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The Underminding Of The Canada Health Act

.. health care costs. There is a belief that a private for-profit market will create competition between health care providers. This would then reduce cost to the consumer as the different companies compete to obtain business. There have been however, many instances that have shown the effects of privatization to be just the opposite. For example, in order to remain competitive, money will have to be invested in advertising and marketing, a cost that is not present in the Canadian Health Care system as it stands, (Wilson, 1995).

Health care is not a place for the free-market competition. As a consumer one is driven to shop around for the best product for the best price. It is simply not feasible for an individual to wait for a medical service to go on sale or to exchange the same if not 100% satisfied. Nor is it consistent with the principles of the Canadian Health Act that explicitly state that ‘the provision of medically necessary services shall not be for profit and shall be publicly funded,” according to Armstrong & Armstrong (1996). It explicitly contradicts a value on which Canadians founded their beliefs of what constitutes Health Care in Canada.

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Simply the operation of a private system will likely lead to increase of costs. Less bureaucracy in a public system eliminates the extra expenses often attributed to the higher overhead and increased operating rates, (Armstrong & Fegan, 1998). These costs are incurred from the paperwork and administration necessary to regulate a private system. In Canada’s single-payer system it is not necessary to make an itemized list of the equipment used per individual patient in order to draw up a bill for services. In a single-payer system it is also not necessary to keep records of each individual’s insurance plan and their payment and treatment options.

In fact, in the past, when Canada has moved to de-insure medical services, (i.e., eye exams, and prescriptions), it has actually indicated increased cost for the consumer, (Armstrong & Armstrong, 1996). In all, increasing privatization will likely do little to reduce operating costs of the health care system; rather it will simply shift the burden of cost. With increasing privatization, the responsibility for payment will no longer fall on the public purse and government, but will instead become the responsibility of the individual, (Armstrong & Armstrong, 1996). Efficiency and Quality The increasing competitiveness that comes along with for-profit markets, many believe, will reduce waste and increase efficiency. Because the private market is more concerned with controlling costs in order to increase profit many believe that there would be more efficient waste management and less abuse or misuse of health care resources. However, there is little solid evidence that the current system is abused or subject to overuse, (Armstrong and Fegan, 1998, Wilson, 1995).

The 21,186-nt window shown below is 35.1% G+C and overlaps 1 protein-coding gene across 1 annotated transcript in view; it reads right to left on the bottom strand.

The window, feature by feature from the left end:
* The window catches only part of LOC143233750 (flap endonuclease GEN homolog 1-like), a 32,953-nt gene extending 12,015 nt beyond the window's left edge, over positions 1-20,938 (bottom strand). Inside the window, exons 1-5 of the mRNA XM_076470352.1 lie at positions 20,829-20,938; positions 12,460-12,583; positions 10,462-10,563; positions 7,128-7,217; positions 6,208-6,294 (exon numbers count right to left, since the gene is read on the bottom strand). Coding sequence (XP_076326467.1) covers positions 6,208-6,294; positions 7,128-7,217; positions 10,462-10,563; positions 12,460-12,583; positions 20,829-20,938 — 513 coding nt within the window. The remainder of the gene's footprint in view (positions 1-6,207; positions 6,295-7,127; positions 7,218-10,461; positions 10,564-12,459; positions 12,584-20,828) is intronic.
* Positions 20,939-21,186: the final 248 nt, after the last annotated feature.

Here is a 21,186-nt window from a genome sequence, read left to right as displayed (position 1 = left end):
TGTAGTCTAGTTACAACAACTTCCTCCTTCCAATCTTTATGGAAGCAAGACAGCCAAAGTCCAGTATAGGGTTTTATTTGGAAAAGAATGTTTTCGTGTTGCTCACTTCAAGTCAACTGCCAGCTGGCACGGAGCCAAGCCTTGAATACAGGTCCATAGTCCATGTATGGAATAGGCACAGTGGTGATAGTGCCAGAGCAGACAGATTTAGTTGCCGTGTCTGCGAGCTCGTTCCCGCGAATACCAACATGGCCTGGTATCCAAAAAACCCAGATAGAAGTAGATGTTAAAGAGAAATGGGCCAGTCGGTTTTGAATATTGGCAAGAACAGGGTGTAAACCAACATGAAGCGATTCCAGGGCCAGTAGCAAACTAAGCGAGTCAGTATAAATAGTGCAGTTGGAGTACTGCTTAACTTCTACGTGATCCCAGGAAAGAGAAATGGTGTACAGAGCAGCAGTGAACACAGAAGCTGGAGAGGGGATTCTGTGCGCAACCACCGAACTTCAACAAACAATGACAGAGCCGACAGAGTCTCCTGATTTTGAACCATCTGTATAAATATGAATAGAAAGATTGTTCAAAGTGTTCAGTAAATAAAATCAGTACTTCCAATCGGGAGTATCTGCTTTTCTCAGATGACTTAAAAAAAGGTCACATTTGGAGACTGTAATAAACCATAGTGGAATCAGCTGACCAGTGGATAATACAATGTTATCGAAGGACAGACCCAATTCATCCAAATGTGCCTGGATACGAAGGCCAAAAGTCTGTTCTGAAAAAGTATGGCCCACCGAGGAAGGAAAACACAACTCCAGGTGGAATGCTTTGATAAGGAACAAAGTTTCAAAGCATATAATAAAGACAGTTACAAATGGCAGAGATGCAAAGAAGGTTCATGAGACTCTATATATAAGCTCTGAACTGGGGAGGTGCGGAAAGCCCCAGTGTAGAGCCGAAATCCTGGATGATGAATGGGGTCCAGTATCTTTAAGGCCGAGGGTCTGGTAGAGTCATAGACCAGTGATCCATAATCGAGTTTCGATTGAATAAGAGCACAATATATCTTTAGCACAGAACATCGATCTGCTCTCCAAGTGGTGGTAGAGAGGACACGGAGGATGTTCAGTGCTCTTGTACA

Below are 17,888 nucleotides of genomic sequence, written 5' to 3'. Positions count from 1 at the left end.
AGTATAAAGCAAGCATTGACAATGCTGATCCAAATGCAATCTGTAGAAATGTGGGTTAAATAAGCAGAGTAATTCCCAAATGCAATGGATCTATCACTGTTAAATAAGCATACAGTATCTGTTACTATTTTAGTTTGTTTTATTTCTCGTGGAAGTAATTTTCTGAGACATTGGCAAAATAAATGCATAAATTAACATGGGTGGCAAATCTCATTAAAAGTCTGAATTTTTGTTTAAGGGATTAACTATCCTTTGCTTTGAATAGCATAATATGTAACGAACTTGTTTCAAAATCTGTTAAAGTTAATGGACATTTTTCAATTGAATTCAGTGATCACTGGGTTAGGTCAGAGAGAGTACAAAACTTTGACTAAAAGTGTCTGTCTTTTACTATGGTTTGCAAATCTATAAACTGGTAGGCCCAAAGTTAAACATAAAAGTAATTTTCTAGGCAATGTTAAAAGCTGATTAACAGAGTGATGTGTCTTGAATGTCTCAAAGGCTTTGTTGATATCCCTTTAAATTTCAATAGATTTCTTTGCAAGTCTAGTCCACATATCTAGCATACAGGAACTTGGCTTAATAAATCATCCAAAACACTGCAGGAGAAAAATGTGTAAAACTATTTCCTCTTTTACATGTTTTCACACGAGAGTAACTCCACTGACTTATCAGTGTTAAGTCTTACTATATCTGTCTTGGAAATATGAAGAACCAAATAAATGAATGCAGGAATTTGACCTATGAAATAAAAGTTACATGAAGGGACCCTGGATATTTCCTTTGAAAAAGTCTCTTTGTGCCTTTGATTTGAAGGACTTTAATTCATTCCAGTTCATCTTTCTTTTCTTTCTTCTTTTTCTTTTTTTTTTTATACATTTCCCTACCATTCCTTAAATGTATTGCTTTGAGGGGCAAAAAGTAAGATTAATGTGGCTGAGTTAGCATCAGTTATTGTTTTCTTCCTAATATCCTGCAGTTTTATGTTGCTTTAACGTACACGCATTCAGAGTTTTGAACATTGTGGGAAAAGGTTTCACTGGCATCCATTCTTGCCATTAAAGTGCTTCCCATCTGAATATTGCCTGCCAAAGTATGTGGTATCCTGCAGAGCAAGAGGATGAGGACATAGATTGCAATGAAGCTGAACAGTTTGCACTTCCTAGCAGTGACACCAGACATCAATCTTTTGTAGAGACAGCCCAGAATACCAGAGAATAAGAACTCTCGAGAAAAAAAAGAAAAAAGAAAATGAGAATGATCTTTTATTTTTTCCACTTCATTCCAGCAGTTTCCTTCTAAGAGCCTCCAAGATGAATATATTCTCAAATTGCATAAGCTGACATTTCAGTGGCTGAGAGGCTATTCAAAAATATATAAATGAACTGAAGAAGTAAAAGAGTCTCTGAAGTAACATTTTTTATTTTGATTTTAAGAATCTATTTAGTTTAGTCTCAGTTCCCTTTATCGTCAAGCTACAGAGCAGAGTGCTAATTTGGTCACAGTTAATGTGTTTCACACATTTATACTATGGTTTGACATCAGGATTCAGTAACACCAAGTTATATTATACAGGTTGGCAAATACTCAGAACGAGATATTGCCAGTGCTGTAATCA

In fact, if the private sector allows money to govern health care administration the possibility exists that business will diagnose and treat simply for the sake of profit, as stated previously. Both those who support and those who oppose private health care recognize that the quality of care is suffering. Supporters of privatization believe that it is the “tyranny of a single-payer, which has led to rationing through the use of queues, (waiting in line), to decreasing accessibility and to diminishing quality”, (Dirnfeld, 1996, p.409). Supporters of private health care believe that a private option in health care would decrease waiting lists for public facilities. This, in turn, would improve access for those using the public system. According to Gordon, Mintz, and Chen (1998), evidence shows that an introduction of the private sector would not reduce waiting lists, rather it would alter the way waiting list are structured and prioritized.